How will Increases in EV Manufacturing Impact the Automotive Supply Chain?
Automotive manufacturers such as Volkswagen, Nissan, and Volvo are steering toward electric vehicles. How will electrification in manufacturing affect the supply chain?
With new advancements in battery technology and electric vehicle manufacturing, the industry may start to see an increase in EV manufacturing and a decrease in internal combustion engines.
This shift may happen in the automotive industry and other industries such as agriculture, and soon even aerospace. Many speculate that electrification will never fully replace internal combustion but the advancements in electrification are continuing to grow, especially in automotive manufacturing.
What does the future of automotive manufacturing look like? Learn about these industry leaders and some of the advancements in EV manufacturing they've been working on.
A Carbon Neutral Future for Volkswagen
Volkswagen recently announced they will cease the production of internal combustion engines by 2035. This may change tooling and the overall supply chain of automotive manufacturing. The company’s efforts to meet this goal will start soon, as re-fitting manufacturing facilities can take time.
The new Volkswagen EV factory in Chattanooga, Tennessee. Image used courtesy of Volkswagen
The decision was made on June 26th, 2022 directly from Volkswagens headquarters. Volkswagen claims that they expect to cease production of internal combustion engine vehicles between 2033 and 2035. By 2030, 70% of vehicle sales will be from electric vehicles, and by 2050 the company will be carbon neutral.
Nissan Announces New Giga Factory
Nissan unveiled their new EV36Zero facility in Sunderland England this week. This facility is said to rapidly increase Nissan’s efforts in contributing to cleaner manufacturing efforts. This gigafactory will render 6,200 new jobs that will need to be fulfilled.
This will enable Nissan to produce enough batteries to produce over 100,000 new vehicles each year. The facility will include a multitude of IoT features to monitor energy consumption, maintenance, and manufacturing. The IoT solutions will be provided by Envision AESC, which is a battery division of Envision Group.
Information about Nissan's new EV36Zero electric vehicle hub. Image used courtesy of Nissan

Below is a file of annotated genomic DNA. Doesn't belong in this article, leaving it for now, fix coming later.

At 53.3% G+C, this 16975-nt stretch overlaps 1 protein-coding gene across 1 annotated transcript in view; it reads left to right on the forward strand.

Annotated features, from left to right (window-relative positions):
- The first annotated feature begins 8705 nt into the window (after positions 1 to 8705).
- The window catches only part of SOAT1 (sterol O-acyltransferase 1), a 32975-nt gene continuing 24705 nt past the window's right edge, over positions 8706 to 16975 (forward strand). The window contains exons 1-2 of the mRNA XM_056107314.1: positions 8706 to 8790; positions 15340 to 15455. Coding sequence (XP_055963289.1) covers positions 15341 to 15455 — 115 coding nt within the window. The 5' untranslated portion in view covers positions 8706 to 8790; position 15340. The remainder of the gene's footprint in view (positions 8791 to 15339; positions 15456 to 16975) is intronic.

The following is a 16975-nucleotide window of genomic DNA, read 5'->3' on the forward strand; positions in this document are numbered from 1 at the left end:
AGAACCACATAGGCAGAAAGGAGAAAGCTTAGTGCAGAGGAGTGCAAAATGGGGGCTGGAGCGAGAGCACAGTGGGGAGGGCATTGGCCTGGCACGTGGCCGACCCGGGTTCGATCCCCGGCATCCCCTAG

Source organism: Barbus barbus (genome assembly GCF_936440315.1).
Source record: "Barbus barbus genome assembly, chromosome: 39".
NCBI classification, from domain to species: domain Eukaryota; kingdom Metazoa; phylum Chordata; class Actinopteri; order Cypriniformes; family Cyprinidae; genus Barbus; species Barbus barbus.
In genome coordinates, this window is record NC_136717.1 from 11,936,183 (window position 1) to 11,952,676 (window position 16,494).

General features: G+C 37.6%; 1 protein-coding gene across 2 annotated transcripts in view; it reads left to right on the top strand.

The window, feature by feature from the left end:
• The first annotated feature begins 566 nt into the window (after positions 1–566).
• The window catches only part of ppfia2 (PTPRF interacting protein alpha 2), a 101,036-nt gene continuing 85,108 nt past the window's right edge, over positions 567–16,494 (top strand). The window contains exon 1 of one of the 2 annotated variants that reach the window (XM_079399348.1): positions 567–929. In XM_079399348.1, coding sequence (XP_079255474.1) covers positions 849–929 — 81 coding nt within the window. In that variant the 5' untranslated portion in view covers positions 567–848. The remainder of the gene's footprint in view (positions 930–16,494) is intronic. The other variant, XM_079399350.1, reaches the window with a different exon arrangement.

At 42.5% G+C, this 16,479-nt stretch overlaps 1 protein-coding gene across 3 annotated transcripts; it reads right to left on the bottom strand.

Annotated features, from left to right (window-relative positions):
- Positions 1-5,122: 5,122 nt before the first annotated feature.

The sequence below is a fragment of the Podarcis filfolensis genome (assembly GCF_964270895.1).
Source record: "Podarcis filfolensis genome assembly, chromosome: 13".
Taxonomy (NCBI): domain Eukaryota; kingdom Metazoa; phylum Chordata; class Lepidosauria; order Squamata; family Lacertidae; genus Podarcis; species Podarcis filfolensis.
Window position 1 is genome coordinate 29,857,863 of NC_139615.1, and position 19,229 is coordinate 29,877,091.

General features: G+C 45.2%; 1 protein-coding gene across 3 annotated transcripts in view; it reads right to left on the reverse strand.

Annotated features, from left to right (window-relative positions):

This billion-dollar facility will be a hub for lean EV manufacturing. It will be suited for further expansion while maintaining its self-reliance on energy.
The city of Sunderland is leading a project for 100% renewable energy and is creating microgrids to save 55,000 tons of carbon each year. Including Nissan’s own solar farms, up to 10 new solar farms will be created to generate 132 Megawatts of electricity. The initial investment in this plan will cost around $95,000,000.
Volvo Expanding Sensing Technology
With the electrification of vehicles and much more technology integration, vehicles are getting equally safer as they become smart. Volvo is now expanding sensing technology to increase the safety of its vehicles.
Volvo is partnering with Zenseact and Luminar software to incorporate advanced collision avoidance technology into their fleet of vehicles to reduce injury and fatalities. This technology includes light detection and ranging (LIDAR) and an autonomous driving computer powered by NVIDIA DRIVE Orin system-on-a-chip.
LiDAR sensors on an electric successor to XC90. Image used courtesy of Volvo
These new EV’s will be sensor, battery, and code-driven to enable continuous improvement in the future. The LIDAR sensing technology is another tool used in EVs that aims to prolong the continuous improvement of the vehicles while also keeping the operator safe.
EV manufacturing will continue to expand over the next several decades. Industry leaders such as Volkswagen, Nissan, and Volvo will be at the forefront of this innovation.